Robert Jenrick is Chair of Conservative Friends of Ukraine, the Minister for Health, and the MP for Newark. Their inaugural Conference Event takes place on Sunday 2nd October, 15:30-17:00, in Hall 11 of the ICC.
Putin’s war continues to fail catastrophically in Ukraine. Just over 6 months after his initial attempt to capture Kyiv and annex the entire country, Putin finds himself on the defensive as Ukraine continues to make advances in the east. Buoyed by its advances in the Kharkiv region, Ukraine is continuing to probe Russian forces, with Lyman in the Donetsk region the next city in their sights. A highly motivated, disciplined, and well-trained Ukrainian army have so far proved too much for Russia’s considerably larger and better equipped army. Remarkably, Putin’s remedy to this asymmetry is to send untrained Russian conscripts to the frontline as cannon fodder.
Elsewhere Russia’s security environment is deteriorating. Under the weight of the war, the Russian-dominated Collective Security Treaty Organisation (CSTO) alliance of central Asian post-Soviet states has collapsed, with Armenia left to fend for itself against aggression from Azerbaijan and Tajikistan and Kyrgyzstan on the verge of war.
Russia’s ‘no limit partnership’ with China does, in fact, appear to have limits, with Chinese officials wavering in their defence of Russia and Beijing unwilling to invest more in the relationship as Russia retreats. In the knowledge that this war is unwinnable for Putin and that global opinion is firmly behind Ukraine, India chided Putin publicly earlier this month.
Within Russia, there is a palpable sense of discontent at the war, ignited in recent days by Putin’s announcement of phased general mobilisation. Aware that this would prove unpopular, Putin held off playing this card until the dynamics on the battlefield forced a change.
However, the unpopularity of mobilisation will nevertheless have surprised the Kremlin. Russia’s National Guard have struggled to contain domestic protests, and those with the financial means – often Russia’s brightest and best – have fled the country in their thousands. Astonishingly, the Ministry of Defence estimate that the exodus from Russia will ‘likely exceed the size of the total invasion force Russia fielded in February 2022’. And in a move likely to exacerbate further fraught ethnic and religious tensions within Russia, mobilisation efforts appear to be concentrated in Russia’s remote regions.
There is no shortage of ambition from senior members of the Russian military who are frustrated at the war’s course. In the state media, usually slavishly pro-Putin commentators are now publicly questioning his decisions. That is not to say that a coup is likely – indeed, Russia’s recent history suggest such events are rare – but rather that Putin’s grip on power within the Russian political elite is at a particular weak point.
Faced with growing threats from both outside and inside Russia, the stakes have risen for Putin, and he has become an altogether more dangerous adversary. It should come as no surprise, therefore, that he muddied the waters last Wednesday with vague threats of nuclear war – and if there is one lesson his invasion has taught the West, it is that we should be very careful about making assumptions about what Moscow will or will not do. As intellectual inbreeding takes root in the Kremlin and Putin’s cost-benefit calculus decouples from reality, there is every reason for vigilance and prudence.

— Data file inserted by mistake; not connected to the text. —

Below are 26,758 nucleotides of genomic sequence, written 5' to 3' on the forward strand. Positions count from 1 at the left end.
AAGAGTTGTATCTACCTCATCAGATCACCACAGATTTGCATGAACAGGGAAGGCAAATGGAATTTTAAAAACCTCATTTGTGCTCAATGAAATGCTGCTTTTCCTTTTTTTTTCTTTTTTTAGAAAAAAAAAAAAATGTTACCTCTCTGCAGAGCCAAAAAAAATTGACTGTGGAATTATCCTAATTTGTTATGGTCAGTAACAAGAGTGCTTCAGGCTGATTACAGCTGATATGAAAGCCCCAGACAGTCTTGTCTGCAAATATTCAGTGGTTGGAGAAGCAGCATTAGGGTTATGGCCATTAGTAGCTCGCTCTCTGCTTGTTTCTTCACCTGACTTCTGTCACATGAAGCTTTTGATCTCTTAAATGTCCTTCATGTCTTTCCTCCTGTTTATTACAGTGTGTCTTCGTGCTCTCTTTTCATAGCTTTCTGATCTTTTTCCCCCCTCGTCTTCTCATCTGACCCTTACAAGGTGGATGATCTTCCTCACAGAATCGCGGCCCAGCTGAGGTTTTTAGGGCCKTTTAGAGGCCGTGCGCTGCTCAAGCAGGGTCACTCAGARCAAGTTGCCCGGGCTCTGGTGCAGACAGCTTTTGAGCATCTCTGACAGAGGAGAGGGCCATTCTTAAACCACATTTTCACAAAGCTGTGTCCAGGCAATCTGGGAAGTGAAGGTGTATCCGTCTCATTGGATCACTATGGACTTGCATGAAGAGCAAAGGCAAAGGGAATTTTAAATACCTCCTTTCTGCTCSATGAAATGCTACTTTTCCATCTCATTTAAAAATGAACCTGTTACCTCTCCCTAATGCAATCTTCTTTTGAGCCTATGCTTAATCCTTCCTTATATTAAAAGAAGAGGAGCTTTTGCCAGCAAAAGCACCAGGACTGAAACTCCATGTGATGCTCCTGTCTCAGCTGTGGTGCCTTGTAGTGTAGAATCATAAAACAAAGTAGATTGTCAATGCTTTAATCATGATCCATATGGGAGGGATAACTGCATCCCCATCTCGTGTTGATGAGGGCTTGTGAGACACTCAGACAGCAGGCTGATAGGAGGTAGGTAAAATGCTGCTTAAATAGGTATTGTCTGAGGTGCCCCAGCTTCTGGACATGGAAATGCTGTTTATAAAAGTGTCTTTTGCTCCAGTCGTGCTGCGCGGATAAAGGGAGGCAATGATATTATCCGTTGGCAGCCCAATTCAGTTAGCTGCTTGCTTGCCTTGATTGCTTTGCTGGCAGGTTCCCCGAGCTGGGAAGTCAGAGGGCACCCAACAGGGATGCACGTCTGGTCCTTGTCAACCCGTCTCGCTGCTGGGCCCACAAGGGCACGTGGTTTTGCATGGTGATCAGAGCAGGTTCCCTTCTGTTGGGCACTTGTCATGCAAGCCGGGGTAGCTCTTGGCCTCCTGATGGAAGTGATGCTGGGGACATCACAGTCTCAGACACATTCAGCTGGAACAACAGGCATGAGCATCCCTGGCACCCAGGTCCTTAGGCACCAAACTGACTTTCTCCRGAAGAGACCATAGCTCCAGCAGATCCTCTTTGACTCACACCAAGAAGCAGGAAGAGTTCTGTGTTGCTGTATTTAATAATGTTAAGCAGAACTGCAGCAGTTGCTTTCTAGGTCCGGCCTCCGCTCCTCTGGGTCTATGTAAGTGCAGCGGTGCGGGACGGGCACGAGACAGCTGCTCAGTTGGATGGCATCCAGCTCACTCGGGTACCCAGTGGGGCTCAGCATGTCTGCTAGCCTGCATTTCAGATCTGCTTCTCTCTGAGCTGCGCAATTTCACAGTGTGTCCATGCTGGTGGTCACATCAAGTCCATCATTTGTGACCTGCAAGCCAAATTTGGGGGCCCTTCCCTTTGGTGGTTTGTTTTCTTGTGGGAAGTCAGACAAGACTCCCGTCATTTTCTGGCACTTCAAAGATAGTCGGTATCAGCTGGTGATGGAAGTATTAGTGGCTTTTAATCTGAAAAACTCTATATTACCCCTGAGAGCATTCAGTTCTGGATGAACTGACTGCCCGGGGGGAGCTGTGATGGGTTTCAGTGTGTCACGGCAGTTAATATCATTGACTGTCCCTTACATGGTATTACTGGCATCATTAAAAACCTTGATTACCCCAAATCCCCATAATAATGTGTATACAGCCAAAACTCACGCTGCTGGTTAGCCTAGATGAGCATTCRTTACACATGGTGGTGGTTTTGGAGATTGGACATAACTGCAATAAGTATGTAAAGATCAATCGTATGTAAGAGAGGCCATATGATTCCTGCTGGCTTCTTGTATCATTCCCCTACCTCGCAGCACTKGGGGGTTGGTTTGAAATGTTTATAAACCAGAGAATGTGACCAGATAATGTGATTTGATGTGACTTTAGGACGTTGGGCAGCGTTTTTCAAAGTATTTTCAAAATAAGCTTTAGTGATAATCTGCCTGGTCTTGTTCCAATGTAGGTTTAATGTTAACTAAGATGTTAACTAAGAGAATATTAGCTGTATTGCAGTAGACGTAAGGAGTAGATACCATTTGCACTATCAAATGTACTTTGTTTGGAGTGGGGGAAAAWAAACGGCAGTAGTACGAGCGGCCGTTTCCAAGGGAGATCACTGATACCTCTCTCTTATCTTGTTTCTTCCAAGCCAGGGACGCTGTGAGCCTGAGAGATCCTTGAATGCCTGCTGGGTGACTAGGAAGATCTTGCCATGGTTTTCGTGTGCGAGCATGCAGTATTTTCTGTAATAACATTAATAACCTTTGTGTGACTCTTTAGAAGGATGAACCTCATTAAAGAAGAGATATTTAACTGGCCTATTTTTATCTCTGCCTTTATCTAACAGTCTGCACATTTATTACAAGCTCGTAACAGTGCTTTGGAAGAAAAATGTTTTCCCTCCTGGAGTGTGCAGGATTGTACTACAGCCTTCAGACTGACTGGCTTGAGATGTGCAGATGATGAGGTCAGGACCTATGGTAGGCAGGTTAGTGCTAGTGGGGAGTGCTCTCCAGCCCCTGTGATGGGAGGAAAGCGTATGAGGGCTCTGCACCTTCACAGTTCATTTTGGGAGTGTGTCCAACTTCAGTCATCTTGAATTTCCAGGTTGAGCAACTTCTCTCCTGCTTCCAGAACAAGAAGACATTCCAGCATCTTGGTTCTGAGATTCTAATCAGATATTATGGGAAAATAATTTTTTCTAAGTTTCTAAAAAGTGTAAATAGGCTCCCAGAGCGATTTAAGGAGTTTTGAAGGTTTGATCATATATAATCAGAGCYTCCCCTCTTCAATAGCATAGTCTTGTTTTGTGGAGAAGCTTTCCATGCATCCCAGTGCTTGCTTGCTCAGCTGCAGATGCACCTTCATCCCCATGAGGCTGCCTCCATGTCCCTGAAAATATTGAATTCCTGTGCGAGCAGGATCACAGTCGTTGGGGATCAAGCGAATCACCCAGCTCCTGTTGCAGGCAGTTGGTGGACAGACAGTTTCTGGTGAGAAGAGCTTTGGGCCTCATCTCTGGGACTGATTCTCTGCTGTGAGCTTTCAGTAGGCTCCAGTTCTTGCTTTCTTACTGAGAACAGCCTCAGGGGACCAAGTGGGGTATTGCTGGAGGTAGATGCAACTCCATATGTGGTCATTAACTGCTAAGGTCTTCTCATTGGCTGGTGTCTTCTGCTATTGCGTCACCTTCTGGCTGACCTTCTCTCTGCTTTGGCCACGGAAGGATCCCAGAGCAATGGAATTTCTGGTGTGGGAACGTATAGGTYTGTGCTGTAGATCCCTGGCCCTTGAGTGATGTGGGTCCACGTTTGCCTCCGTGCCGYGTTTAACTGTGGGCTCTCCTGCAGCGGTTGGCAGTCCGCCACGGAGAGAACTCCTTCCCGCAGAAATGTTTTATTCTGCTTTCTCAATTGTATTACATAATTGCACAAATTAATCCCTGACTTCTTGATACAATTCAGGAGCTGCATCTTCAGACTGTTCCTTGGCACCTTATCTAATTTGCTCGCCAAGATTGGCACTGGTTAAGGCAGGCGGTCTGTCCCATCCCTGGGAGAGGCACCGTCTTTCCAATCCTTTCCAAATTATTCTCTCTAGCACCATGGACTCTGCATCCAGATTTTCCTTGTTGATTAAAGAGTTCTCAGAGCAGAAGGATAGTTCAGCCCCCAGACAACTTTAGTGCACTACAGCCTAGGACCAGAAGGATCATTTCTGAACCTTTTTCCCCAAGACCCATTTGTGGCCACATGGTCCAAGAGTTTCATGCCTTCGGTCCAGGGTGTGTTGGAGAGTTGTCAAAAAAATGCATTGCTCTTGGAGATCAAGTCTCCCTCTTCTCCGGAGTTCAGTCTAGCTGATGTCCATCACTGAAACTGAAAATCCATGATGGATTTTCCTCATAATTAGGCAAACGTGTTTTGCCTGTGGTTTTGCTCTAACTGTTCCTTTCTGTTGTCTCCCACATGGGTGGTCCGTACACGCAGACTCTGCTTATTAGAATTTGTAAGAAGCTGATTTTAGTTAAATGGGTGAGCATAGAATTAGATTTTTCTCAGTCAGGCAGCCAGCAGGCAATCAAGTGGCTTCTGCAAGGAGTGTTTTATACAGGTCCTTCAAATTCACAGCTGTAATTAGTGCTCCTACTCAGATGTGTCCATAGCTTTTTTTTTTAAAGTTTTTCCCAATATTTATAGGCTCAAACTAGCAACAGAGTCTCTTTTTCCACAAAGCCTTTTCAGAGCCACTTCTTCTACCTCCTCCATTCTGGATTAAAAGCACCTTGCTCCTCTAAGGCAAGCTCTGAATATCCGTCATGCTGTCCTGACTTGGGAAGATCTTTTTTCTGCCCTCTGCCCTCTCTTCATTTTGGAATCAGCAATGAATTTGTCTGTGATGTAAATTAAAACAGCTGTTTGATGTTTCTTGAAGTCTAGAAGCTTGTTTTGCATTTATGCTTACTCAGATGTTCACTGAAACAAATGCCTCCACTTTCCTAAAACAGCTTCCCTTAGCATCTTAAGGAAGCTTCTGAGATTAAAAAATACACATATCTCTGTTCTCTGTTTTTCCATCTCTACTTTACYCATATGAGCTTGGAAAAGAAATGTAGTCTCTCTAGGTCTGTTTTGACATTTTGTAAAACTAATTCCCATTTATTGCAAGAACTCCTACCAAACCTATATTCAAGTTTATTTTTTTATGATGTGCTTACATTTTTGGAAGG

Intense diplomacy needs to be undertaken. A vote at the UN condemning any use of nuclear weapons would make clear to the Russian leadership that there is near global unanimity on this issue. Whilst preventing nuclear war should, of course, be the priority, decision makers should bear in mind that how exactly this nuclear escalation is prevented will have far reaching consequences for future scenarios involving nuclear powers.
Clear-eyed about the dangers presented by a wounded Putin, the UK must continue with its support for Ukraine – and be under no illusions of the challenges that still confront Ukraine. Russia still controls 20 per cent of Ukraine’s territory and retaking this land will require a superior force ratio that the Ukrainians do not yet possess. Nearly half of Ukraine’s GDP has been wiped out by the war, leaving it dependent on its international coalition for loans and aid.
The scale of Russian war crimes in Ukraine emerging in newly liberated areas risk overwhelming Ukraine’s fragile legal system. And as Putin declares the results in Donestsk, Luhansk, Zaporizhzhia, and Kherson in sham referendums reminiscent of the Soviet elections during its expansion to Poland and the Baltic states in 1939-40, Ukraine faces a battle in international forums to convince hesitant Russian-backers that these results have no legitimacy.
Under successive Conservative governments, the UK has been Ukraine’s closest European ally. We have a record to be proud of, but we cannot afford to rest. The winter will challenge the political will amongst the public to endure the pain of an energy crisis and to increase the UK’s defence spending at a time when fiscal headroom is limited. As time passes, Ukraine’s struggle risks fading from the mind of UK households, as was the case in Afghanistan, with events elsewhere overtaking it.
Against this backdrop, Conservative Friends of Ukraine’s inaugural Conference Reception in Birmingham will play host to H.E. Vadym Prystaiko and Lesia Vasyleko, two sharp Ukrainian minds, who will undoubtedly remind us why our support for Ukraine is so important, and James Cleverly and Ben Wallace will shed a light on the UK’s strategy as the war enters a new and more dangerous phase.
I hope to see you there as the Conservative Party rallies behind Ukraine’s fight for freedom once more.